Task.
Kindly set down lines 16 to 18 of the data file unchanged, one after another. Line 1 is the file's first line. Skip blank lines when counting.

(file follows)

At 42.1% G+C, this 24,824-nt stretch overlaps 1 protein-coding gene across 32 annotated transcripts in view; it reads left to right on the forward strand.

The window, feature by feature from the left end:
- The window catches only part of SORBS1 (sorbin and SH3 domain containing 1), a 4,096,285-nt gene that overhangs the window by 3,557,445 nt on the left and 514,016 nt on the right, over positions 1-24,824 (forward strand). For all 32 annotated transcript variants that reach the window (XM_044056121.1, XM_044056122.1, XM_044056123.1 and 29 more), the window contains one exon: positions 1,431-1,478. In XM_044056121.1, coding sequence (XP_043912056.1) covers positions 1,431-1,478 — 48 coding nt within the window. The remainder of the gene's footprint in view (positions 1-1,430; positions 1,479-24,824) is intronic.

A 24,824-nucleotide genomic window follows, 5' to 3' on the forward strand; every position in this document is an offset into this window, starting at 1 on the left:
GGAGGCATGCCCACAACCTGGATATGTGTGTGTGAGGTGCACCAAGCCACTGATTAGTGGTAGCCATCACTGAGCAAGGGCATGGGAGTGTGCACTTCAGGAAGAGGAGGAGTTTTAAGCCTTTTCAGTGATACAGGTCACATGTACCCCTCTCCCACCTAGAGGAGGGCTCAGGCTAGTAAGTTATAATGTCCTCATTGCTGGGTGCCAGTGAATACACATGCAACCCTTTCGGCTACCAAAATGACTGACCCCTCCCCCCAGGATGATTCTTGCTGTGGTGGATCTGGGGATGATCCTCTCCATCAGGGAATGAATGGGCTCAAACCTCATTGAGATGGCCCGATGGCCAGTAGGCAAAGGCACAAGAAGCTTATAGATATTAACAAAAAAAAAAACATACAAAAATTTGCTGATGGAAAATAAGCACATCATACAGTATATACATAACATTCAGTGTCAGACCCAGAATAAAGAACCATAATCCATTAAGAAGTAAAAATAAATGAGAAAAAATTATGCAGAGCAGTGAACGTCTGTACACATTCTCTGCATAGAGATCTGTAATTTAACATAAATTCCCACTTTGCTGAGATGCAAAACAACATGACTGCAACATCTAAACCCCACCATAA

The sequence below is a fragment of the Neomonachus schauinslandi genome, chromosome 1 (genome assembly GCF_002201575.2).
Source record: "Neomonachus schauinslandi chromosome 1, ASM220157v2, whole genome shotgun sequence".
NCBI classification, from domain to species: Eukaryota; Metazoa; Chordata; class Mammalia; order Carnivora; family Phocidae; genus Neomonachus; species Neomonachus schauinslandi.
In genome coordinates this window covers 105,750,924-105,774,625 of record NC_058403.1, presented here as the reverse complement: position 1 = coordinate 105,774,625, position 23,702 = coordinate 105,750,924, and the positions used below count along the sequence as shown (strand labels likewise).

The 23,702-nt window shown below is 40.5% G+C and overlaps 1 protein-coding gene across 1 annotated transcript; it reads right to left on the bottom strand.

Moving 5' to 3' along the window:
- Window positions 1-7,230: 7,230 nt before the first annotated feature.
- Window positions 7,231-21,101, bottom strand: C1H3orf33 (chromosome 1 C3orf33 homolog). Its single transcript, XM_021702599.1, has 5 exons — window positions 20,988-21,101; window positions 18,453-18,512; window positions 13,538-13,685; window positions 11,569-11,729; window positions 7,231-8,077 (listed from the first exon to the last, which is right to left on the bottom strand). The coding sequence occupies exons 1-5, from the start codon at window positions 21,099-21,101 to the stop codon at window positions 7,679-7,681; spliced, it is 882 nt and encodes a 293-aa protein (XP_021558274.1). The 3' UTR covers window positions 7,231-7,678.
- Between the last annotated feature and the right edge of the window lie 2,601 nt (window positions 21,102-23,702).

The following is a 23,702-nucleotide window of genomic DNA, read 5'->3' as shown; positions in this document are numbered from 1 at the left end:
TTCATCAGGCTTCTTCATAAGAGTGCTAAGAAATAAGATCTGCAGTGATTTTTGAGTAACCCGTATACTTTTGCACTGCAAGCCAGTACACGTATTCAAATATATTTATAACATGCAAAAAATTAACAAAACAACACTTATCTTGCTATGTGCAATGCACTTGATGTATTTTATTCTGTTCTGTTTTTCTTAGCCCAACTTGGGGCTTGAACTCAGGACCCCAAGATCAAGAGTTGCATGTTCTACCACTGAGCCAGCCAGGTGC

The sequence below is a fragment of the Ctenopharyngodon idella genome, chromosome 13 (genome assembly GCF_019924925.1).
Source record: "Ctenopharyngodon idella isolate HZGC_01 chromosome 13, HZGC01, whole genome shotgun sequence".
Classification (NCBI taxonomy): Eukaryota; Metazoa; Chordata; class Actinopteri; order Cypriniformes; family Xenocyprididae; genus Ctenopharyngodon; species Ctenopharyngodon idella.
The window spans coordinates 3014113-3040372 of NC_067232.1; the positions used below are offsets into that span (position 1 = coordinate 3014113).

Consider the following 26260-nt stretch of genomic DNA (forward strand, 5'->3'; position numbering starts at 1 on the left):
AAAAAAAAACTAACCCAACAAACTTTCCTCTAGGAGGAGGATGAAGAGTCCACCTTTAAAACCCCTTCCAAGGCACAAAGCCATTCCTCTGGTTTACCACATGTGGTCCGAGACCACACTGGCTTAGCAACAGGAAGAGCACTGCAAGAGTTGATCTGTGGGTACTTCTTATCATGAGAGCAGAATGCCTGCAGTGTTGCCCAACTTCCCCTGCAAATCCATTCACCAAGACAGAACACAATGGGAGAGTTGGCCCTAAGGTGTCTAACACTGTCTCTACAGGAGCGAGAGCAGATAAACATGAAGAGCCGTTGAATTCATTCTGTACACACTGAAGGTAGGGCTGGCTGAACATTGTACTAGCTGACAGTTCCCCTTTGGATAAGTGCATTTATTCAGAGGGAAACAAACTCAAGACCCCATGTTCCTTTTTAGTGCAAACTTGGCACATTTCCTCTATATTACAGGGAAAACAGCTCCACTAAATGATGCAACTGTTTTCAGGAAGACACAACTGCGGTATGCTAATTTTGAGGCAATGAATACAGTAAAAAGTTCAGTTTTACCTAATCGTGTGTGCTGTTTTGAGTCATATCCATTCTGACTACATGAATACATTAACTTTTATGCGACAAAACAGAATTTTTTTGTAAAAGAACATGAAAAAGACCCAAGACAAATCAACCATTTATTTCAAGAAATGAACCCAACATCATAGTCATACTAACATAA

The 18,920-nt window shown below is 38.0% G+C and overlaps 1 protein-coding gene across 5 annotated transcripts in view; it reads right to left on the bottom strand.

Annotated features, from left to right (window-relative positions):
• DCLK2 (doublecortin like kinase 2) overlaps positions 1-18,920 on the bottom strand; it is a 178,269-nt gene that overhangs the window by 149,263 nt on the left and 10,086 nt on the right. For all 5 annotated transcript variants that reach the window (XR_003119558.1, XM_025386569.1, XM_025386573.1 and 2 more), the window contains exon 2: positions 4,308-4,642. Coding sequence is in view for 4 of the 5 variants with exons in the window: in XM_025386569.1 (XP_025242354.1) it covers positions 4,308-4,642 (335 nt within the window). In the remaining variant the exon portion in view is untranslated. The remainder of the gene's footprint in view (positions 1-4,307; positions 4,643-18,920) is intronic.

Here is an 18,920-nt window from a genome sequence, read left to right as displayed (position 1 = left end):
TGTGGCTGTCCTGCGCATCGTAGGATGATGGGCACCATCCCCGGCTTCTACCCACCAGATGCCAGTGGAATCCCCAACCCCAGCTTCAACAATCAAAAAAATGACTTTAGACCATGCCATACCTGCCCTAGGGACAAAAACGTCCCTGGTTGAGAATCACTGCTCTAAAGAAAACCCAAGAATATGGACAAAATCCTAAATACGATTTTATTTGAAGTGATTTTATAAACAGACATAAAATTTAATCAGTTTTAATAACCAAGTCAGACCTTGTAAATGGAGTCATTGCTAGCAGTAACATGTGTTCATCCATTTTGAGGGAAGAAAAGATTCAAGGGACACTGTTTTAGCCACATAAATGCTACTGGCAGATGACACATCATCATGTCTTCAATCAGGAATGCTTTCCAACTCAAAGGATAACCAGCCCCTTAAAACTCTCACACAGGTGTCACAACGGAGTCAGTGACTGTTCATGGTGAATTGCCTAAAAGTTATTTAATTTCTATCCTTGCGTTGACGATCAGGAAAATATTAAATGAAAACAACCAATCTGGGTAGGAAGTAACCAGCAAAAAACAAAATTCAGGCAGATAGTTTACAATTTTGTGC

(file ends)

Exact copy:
TTCATCAGGCTTCTTCATAAGAGTGCTAAGAAATAAGATCTGCAGTGATTTTTGAGTAACCCGTATACTTTTGCACTGCAAGCCAGTACACGTATTCAAATATATTTATAACATGCAAAAAATTAACAAAACAACACTTATCTTGCTATGTGCAATGCACTTGATGTATTTTATTCTGTTCTGTTTTTCTTAGCCCAACTTGGGGCTTGAACTCAGGACCCCAAGATCAAGAGTTGCATGTTCTACCACTGAGCCAGCCAGGTGC

The sequence below is a fragment of the Ctenopharyngodon idella genome, chromosome 13 (genome assembly GCF_019924925.1).
Source record: "Ctenopharyngodon idella isolate HZGC_01 chromosome 13, HZGC01, whole genome shotgun sequence".